The Joint Commission Looks Out for Your Safety

 

The Joint Commission on Accreditation of Healthcare Organizations is an independent agency that sets standards for US hospitals. The Joint Commission visits hospitals often to see if they are meeting these standards. This agency is especially concerned about your safety.

Each year it sets specific goals for protecting patients, called National Patient Safety Goals. Many of these goals deal with medicine safety. Some are new, but others have been in place for several years. Summaries of three goals are provided below as examples, along with suggestions on how you can also help healthcare workers achieve these goals.

Goal: Make sure medicines are given to the right patient by checking two forms of identity. (Two forms of identity must also be checked before lab tests or medical procedures.)

What you can do: Expect to be asked for two forms of identity often, even by doctors, nurses, or lab workers who know you well. For example, your doctors and nurses should check your wristband and ask your name and birth date every time before giving you medicine. If they don't speak up! Some patients have identical or nearly identical names.

Goal: Make a list of medicine names that look alike when written or sound alike when spoken. Take steps to prevent mix-ups with these medicines.

What you can do: In most cases, medicines with names that look or sound alike are used to treat different conditions. So always ask the nurse or doctor the name of each medicine and why it is being given to you. Make sure it makes sense to you. Speak up if the name of the medicine sounds different than you expected, or looks unusual. Before you leave the hospital, ask the doctor or nurse if your medicine has a name that looks like another medicine's name. If so, check your prescriptions carefully when you have them filled. Also, make sure the medicine and directions for taking it match what the doctor or nurse has told you.

Goal: Obtain an accurate list of medicines the patient has been taking at home. Have the doctor look at this list when prescribing medicines in the hospital. Compare the list of medicines taken at home with the medicines prescribed in the hospital to make sure there are no mistakes. Send a list of the medicines the patient will be taking after leaving the hospital to the patient's family doctor.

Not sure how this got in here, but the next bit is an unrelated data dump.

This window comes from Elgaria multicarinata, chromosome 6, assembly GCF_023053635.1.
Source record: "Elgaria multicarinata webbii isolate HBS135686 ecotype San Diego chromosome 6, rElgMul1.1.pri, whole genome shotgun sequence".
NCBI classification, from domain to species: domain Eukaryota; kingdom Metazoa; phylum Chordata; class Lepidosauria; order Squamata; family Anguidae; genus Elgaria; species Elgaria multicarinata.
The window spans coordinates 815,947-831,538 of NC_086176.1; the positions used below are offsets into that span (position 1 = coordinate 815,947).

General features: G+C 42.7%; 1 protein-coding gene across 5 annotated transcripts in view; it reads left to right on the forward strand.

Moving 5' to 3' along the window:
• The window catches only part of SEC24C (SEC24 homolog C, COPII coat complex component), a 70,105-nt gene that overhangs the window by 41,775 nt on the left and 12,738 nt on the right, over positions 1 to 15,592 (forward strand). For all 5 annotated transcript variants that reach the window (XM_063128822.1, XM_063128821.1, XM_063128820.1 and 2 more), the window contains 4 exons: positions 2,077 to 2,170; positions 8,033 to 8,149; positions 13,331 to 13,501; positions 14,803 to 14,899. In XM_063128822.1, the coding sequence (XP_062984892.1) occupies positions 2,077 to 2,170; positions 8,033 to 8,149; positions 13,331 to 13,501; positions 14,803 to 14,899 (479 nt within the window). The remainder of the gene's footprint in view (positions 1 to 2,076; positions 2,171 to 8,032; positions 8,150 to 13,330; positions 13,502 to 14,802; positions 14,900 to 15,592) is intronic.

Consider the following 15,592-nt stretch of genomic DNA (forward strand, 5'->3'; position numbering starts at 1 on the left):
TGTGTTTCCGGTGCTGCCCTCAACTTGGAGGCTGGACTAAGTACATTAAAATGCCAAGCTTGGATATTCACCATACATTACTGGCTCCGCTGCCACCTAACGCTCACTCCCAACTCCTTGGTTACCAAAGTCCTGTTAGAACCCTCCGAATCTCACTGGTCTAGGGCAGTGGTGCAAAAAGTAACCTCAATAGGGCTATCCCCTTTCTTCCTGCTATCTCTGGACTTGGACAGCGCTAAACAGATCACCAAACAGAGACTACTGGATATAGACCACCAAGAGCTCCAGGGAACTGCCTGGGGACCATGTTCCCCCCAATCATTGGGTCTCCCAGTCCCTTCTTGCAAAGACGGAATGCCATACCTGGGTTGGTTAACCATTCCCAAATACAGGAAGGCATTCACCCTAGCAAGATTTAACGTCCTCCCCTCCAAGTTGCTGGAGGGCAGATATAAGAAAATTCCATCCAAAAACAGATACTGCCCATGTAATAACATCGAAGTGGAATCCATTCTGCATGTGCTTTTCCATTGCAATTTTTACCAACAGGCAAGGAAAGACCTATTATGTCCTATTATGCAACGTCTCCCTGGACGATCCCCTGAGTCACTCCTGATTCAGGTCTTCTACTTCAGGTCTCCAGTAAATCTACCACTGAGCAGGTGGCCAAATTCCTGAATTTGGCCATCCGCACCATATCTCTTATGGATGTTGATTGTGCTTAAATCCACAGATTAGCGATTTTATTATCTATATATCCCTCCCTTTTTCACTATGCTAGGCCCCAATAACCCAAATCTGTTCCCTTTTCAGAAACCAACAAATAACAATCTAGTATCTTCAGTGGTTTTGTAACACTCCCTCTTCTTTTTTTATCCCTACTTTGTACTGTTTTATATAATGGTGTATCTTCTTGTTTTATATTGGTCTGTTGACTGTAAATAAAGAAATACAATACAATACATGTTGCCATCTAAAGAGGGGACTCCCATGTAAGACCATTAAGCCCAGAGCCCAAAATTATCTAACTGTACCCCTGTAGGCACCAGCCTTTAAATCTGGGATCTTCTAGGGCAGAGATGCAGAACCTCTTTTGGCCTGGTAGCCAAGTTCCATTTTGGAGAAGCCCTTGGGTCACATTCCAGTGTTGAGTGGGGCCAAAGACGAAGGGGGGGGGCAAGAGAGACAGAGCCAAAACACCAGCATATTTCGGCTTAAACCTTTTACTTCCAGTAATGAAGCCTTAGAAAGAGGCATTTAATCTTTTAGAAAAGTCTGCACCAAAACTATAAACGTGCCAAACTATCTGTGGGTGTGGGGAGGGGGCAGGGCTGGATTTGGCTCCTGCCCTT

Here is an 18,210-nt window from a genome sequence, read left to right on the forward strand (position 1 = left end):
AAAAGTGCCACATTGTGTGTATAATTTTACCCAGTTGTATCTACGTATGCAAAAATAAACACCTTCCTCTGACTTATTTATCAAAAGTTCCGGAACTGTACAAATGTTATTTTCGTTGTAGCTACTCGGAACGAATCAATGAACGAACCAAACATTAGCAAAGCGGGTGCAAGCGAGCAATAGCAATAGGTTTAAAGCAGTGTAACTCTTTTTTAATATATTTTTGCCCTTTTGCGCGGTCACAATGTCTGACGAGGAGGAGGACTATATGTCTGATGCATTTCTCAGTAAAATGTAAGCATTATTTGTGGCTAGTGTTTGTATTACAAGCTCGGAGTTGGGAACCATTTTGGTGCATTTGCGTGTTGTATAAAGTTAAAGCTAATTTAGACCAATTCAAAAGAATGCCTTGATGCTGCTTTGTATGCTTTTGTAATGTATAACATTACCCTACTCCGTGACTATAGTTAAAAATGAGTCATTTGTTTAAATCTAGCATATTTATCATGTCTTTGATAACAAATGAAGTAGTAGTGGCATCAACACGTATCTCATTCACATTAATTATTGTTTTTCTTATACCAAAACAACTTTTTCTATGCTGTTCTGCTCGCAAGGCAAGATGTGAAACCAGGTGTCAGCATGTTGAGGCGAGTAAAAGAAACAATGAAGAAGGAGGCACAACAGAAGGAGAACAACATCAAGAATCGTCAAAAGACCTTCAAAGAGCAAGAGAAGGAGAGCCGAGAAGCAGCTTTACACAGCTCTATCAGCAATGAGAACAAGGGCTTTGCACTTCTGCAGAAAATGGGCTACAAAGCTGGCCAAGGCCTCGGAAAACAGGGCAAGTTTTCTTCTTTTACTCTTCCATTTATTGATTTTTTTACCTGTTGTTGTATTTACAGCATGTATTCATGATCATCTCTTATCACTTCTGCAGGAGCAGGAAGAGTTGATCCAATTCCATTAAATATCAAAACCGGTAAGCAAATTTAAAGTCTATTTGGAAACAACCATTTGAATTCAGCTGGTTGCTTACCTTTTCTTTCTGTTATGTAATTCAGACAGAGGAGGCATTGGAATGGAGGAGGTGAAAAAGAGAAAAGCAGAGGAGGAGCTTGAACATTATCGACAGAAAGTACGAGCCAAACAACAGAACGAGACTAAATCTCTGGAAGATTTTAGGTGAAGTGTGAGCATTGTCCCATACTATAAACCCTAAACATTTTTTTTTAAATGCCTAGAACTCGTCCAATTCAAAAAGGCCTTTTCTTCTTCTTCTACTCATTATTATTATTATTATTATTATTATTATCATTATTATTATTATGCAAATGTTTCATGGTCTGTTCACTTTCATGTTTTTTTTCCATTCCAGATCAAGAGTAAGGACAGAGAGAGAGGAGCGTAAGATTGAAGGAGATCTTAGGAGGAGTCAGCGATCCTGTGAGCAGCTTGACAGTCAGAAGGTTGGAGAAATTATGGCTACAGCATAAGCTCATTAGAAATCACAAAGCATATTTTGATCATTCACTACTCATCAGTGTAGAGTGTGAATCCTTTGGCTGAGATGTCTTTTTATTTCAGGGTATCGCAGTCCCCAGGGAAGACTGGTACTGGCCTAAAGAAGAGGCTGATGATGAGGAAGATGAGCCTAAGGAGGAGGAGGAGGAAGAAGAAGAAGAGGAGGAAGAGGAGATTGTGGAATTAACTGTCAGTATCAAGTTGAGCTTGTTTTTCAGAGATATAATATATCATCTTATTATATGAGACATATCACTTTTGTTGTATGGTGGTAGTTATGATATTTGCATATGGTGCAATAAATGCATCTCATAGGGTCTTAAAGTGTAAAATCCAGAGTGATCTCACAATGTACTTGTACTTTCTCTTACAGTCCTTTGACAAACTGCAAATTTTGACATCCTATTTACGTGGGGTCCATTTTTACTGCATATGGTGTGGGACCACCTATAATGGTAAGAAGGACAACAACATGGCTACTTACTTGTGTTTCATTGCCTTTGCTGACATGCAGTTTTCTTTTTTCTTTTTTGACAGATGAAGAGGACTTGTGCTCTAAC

What you can do: You may forget to tell your doctor or nurse about certain medicines you take, especially eye drops, inhalers, medicine patches, and birth control pills. To remember all your medicines, think about the doctors you visit and the medicines each one has prescribed for you. Then think about your conditions and the over-the-counter and prescription medicines you take for each one. Finally, think about the vitamins and herbal products you take to stay healthy. Keep a written list of all these medicines. (Go to: www.ismp.org/Consumer/ISMP_Med_Form_PDF.pdf for a form you can use.) If you follow these suggestions, you will be less likely to forget to mention a medicine that you take at home.

During your hospitalization, ask for a copy of your medicine record. This lists all the medicines that you are getting. Check it for accuracy. If you move to a different room, check the list again. If you are not well enough to do this, ask a friend or relative to help. When you are ready to leave the hospital, ask your nurse to add any new medicines to your list, and to cross off any medicines that you should stop taking. When you visit your doctors, always take your list of medicines with you.

To learn more about the National Patient Safety Goals, visit the Joint Commission's website at: www.jcaho.org/general+public/index.htm. You can also see how well hospitals are meeting these goals, and learn if your hospital is meeting all the Joint Commission's standards.

Created on November 1, 2005

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